Treasures in Old Golf Clubs
My father used to own a fantastic set of Pings. Not the most predictable golfer in the world, they were good for him, and he improved. The sweet spot was big, and he got to where he could play a creditable round of golf.
I would have much rather kept my dad and played with Good Will specials, but I lost him after all, and inherited those Pings, which did very well for me as well. Unfortunately, they were stolen, along with my car and a mountain of irreplaceable creative work in a Memphis neighborhood during a visit with friends. The shell of the car was discovered a mile or two away, and I must say, the thieves made a courteous gesture by neatly stacking my manuscripts and placing them gingerly in the front seat – thanks for that, guys – but the clubs – they had no idea what those clubs meant to me.
I was so angry that I couldn’t bring myself to walk into a pro shop and buy another new set of Pings, or anything else. Those car-thieves shouldn’t have the power to put me through that, I thought, so I went off in a strange direction, using a strange logic, and through the years, it turned into something enjoyable I have become a scavenger for golf clubs that work for me, one club at a time. Yes, Good Will and Salvation Army Thrift Stores are included – yard sales, whatever, if there’s a golf club there, I’m going to look at it.
The “woods” are now complete. I have never owned a big, block-headed driver, but some of them are just now being discarded, and I found a beauty in a Eugene, Oregon Good Will. At the range, this club, combined with a conscious decision to shorten my backswing considerably, gave me the highest percentage of straight drives I’ve ever had, along with about 5 to 7 extra yards of distance. My scratch brother, of course, put NASA’s newest driver in my hands and said “Try this!” Ok, I hit it a country mile (although “country mile” is considerably more modest for me than it used to be), but I didn’t hit it straight. Twenty drives and I didn’t hit it straight. With my youth gone from all but my imagination, I now want straight, and I want 18 of them!
I found a three and four wood that acted just the same, even though I had to discard numerous clubs with better pedigrees. Bear in mind that most of these clubs are so scratched that I couldn’t even tell you the brand. But, they work for me. I’ve dropped more than a few strokes off my scores in the last year or two, so please don’t say “Try this!” anymore, all right?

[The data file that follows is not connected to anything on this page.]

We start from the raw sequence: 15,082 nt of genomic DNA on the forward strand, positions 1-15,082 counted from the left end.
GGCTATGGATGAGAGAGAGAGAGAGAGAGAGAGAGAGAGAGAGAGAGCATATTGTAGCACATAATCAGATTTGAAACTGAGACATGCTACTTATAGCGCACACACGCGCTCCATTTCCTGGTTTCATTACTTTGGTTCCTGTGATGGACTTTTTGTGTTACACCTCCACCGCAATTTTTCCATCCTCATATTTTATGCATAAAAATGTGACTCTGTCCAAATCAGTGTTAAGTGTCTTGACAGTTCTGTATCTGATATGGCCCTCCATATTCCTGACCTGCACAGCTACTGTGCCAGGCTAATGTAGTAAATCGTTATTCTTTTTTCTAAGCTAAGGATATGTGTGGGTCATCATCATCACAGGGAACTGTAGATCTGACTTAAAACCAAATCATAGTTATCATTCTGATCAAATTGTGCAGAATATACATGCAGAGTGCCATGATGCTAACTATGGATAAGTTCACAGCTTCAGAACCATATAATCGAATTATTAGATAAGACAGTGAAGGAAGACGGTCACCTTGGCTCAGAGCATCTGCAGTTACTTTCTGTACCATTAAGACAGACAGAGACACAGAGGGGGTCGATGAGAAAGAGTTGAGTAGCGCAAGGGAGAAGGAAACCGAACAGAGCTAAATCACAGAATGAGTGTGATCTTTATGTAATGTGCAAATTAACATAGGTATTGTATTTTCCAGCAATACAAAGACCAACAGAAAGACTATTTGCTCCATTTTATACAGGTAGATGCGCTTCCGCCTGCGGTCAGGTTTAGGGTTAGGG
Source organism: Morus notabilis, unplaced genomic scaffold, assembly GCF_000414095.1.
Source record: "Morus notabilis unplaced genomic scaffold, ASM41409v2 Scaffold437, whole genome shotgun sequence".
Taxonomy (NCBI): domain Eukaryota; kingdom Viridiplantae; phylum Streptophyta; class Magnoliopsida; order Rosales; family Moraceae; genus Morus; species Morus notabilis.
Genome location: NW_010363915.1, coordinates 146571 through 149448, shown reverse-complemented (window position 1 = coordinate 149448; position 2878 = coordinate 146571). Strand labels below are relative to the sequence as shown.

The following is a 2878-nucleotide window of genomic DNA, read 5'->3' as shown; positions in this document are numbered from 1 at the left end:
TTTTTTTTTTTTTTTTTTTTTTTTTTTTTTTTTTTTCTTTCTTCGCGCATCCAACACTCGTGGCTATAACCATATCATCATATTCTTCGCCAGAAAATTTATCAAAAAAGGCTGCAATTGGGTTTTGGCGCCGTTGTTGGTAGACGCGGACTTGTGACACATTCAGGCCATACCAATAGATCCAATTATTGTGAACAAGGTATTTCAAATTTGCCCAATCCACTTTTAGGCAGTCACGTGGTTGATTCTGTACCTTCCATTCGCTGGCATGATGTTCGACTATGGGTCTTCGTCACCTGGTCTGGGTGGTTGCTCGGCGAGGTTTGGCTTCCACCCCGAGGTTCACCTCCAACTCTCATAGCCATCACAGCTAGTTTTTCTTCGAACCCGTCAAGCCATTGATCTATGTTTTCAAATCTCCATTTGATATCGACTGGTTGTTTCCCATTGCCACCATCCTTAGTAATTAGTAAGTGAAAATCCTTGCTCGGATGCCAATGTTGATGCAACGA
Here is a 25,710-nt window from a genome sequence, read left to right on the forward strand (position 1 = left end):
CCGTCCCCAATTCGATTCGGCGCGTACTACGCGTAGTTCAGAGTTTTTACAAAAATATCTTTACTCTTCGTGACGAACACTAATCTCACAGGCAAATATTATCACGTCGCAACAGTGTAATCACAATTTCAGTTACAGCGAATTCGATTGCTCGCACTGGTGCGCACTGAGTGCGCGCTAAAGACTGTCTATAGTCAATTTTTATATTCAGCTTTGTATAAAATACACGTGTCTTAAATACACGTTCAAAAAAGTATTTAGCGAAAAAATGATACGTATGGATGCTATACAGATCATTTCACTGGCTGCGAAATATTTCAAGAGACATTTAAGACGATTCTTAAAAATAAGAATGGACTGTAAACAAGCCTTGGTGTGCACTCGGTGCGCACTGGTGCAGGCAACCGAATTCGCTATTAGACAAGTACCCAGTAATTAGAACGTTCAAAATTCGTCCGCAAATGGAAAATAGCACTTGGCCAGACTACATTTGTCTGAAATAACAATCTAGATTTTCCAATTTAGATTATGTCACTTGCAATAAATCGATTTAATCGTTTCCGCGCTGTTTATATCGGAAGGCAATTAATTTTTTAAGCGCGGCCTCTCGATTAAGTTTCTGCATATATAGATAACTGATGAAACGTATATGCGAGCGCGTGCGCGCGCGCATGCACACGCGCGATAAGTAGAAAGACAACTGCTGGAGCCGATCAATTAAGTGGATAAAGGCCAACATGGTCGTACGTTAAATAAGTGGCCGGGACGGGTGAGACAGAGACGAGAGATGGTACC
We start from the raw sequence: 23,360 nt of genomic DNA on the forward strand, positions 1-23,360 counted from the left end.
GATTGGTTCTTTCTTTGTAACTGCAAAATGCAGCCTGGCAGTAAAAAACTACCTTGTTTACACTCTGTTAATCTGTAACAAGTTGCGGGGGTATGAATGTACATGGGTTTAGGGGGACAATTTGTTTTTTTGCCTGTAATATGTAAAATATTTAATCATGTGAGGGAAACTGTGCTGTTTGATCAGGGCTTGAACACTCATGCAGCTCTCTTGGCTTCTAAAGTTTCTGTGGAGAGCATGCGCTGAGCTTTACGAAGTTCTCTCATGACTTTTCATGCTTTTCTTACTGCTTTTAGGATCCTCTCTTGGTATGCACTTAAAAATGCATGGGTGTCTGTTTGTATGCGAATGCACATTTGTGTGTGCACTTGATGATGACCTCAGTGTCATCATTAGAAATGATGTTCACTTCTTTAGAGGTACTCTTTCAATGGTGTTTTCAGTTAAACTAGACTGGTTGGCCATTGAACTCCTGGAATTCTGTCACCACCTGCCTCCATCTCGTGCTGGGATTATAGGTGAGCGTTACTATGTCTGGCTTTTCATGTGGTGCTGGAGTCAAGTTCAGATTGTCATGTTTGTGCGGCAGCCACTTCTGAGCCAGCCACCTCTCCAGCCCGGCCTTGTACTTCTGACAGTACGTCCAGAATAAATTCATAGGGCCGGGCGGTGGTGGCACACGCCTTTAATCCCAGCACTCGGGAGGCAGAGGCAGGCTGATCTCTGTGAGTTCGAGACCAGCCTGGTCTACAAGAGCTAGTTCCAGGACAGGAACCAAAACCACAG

Let’s see – there’s spoon, niblick and, oh yes, “shank.” My “shank” is better known as a pitching wedge. Many a time I’ve stood in front of green in regulation, and ended up in the concession stand eighty yards to the right. Well, in a brave moment, I threw the pitching wedge away, having found an old sand wedge (invented by Thomas Edison himself, probably) that is perfect for everything around the green, everything – true blue. I may swing like an idiot, but it’s never the club’s fault.
I got the thrill of a lifetime at Fiddler’s Green in Junction City last summer. finding the six-iron of my dreams, a still fairly modern Cobra, only about ten years and one or two club generations out of date. Same thing – short backswing, wait for the speed until I start the downswing, and boom – straight almost every time, and about five yards farther than my old six-iron. I ran back into the pro shop to the barrel from which I’d found this discarded club, eager to buy all the others. And wouldn’t you know it? It was a barrel of Cobra six-irons, nothing else – about twenty of them. In violation of my new scavenging habits, I have surrendered and gone online to find the rest of them. I love these irons.
I guess that life without those old Pings is all right now. I’ve gotten the clubs I want. The scavenging was a lot of fun, and I recommend it as a pastime. As for the car, they can keep it. It wasn’t that great – now, if only I could get my dad back.